Eight Things From Q3 Worth Knowing
Now, ten days into October, we have had time to digest on the events of the last quarter. As is ever the case with history, only some of the headlines of the last three months will have any lingering impact. But of all the events in the past three months the following eight are worth knowing about. This post is a quick digest of the ones that will shape the environment.
Here are the Eight Things From Q3 Worth Knowing… (or you can skip the post and click here for a single slide of highlights)
1. New EU – US data protection rules
The EU and US launched “Privacy Shield”, a set of new regulatory requirements for data transfers across the Atlantic. This followed a decision at the European Court of Justice to invalidate the previous “Safe Harbour” agreement, which had operated for sixteen years. Separately, the standard model contracts still used by many companies to transfer data between EU and US are the subject of another case before the Irish courts. These developments are part of a wave of EU data protection reform that will disrupt the online advertising system.
2. Brands versus Agencies: fallout from the ANA Transparency report
JP Morgan’s CMO began to audit their agency following the American Association of National Advertisers’ report into agency kickbacks, which was released in June. The CMOs of many major brands followed suit thereafter.
3. The world’s biggest ad spender begins to back away from targeting
P&G, the largest spender on advertising in the world, announced that it was reducing its focus on the targeting of individual consumers on Facebook and shifting back to contention broadcast reach. As a mass-market brand this made particular sense, but reporting on the announcement hinted at a deeper malaise in digital direct marketing.
4. Facebook started to show ads to adblock users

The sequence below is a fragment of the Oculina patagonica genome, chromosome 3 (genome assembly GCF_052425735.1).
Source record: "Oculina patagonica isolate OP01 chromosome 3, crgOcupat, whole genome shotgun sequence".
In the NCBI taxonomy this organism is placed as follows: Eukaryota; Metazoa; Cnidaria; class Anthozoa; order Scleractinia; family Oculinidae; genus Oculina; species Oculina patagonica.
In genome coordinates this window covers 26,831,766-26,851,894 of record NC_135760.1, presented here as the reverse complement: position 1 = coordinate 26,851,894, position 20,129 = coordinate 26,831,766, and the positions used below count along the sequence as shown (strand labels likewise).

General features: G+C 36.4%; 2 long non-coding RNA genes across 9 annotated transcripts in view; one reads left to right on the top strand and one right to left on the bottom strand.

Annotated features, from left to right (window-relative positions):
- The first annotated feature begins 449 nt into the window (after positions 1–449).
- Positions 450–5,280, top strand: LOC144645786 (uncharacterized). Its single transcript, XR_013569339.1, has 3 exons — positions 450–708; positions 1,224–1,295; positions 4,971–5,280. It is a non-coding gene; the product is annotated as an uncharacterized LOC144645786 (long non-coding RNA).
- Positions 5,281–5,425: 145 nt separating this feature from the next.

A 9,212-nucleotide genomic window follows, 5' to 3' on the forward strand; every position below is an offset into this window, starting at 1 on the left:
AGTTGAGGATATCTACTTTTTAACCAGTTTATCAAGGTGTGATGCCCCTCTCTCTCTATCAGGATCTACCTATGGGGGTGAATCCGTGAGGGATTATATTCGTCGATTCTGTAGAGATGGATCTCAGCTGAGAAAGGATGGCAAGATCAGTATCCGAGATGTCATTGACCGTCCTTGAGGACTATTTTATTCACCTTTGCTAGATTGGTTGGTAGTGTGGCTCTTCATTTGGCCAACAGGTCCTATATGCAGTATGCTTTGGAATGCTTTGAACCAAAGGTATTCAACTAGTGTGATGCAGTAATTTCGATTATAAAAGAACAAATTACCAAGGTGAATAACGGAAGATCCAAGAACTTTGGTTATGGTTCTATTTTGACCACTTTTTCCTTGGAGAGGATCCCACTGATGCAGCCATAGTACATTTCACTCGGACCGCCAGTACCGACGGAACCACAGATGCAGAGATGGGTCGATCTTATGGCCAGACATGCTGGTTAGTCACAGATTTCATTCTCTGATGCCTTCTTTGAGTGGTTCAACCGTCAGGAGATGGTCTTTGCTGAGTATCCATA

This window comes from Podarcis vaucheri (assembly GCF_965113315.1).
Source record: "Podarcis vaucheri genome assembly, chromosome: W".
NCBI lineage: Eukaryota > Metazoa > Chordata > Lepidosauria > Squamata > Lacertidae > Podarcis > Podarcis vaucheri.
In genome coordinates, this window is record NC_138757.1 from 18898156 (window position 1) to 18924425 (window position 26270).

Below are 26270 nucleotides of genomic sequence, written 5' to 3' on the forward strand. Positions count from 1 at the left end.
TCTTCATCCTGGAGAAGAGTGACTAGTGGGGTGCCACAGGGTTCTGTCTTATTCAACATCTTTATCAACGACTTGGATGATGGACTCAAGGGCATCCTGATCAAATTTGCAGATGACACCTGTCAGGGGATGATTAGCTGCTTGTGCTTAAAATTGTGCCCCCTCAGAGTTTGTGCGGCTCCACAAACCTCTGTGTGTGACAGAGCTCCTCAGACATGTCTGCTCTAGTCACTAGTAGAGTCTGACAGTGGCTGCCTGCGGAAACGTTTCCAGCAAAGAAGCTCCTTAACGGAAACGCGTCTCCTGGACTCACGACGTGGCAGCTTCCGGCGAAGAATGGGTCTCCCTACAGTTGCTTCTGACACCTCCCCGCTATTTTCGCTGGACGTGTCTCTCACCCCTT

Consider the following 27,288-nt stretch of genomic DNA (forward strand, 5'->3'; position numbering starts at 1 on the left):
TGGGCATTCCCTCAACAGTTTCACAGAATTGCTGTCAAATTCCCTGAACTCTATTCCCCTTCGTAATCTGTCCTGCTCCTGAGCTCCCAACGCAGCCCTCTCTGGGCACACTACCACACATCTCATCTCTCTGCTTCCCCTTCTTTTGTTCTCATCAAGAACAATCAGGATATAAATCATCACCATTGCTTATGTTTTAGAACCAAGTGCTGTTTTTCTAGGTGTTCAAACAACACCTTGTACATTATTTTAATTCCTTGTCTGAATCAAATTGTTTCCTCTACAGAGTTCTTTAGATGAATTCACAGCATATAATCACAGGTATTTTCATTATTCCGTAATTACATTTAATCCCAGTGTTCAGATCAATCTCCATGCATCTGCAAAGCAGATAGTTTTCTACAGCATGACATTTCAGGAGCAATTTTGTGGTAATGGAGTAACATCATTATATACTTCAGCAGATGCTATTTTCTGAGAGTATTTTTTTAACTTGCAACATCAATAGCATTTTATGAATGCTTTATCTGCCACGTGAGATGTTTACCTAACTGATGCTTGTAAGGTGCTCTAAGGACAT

After a study of user reactions Facebook took initial steps to show ads to users who visit the site with adblockers installed. A back and forth ensued in which AdBlock Plus and Facebook countered each other for a period, with Facebook ultimately the victor. Now both of the two Web giants, Facebook and Google, are actively showing ads on The Blocked Web (Google’s ads appear in Search).
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5. The biggest adblockers tried to become ad merchants
Eyeo, the company that operates AdBlock Plus, announced that it had established an SSP in collaboration with ComboTag that would facilitate publishers serving certain kinds of ads to people that had installed its adblocker. The following day Google and AppNexus, which Eyeo said it was working with, publically shunned the venture and kicked ComboTag off their platforms.
6. A new coalition forms to tackle bad ads
A Coalition for Better Ads was established by a mix of advertising platforms, an agency, several premium publishers, and publisher trade bodies, the two big tech platforms, and several big brands. We are heartened to see that the Coalition appears to build upon PageFair’s global roundtables.
7. Facebook miscounted
Facebook disclosed that it overcounted video ad viewing time for two years, prompting consternation.
8. Premium publishers unite
DCN, the trade body that represents the premium media groups in the English-speaking world, launched TrustX, a not for profit advertising exchange to clean up the advertising system’s metrics, fraud, and UX. Equally importantly, TrustX gives DCN’s publishers a space to collaborate. DCN has done what the music industry failed to do: build a common platform for fixing the consumer and industry issues that will otherwise lead to disaster. Kudos to Jason Kint (see PageFair podcast with Jason Kint here), David Kohl, and the DCN team.
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Three months in one sentence…
In short, it was a busy quarter. CMOs investigated agency kickbacks, data regulation got tougher, digital lost some of its luster, Facebook engaged with The Blocked Web, and premium publishers finally started to leverage their most sacred asset: trust.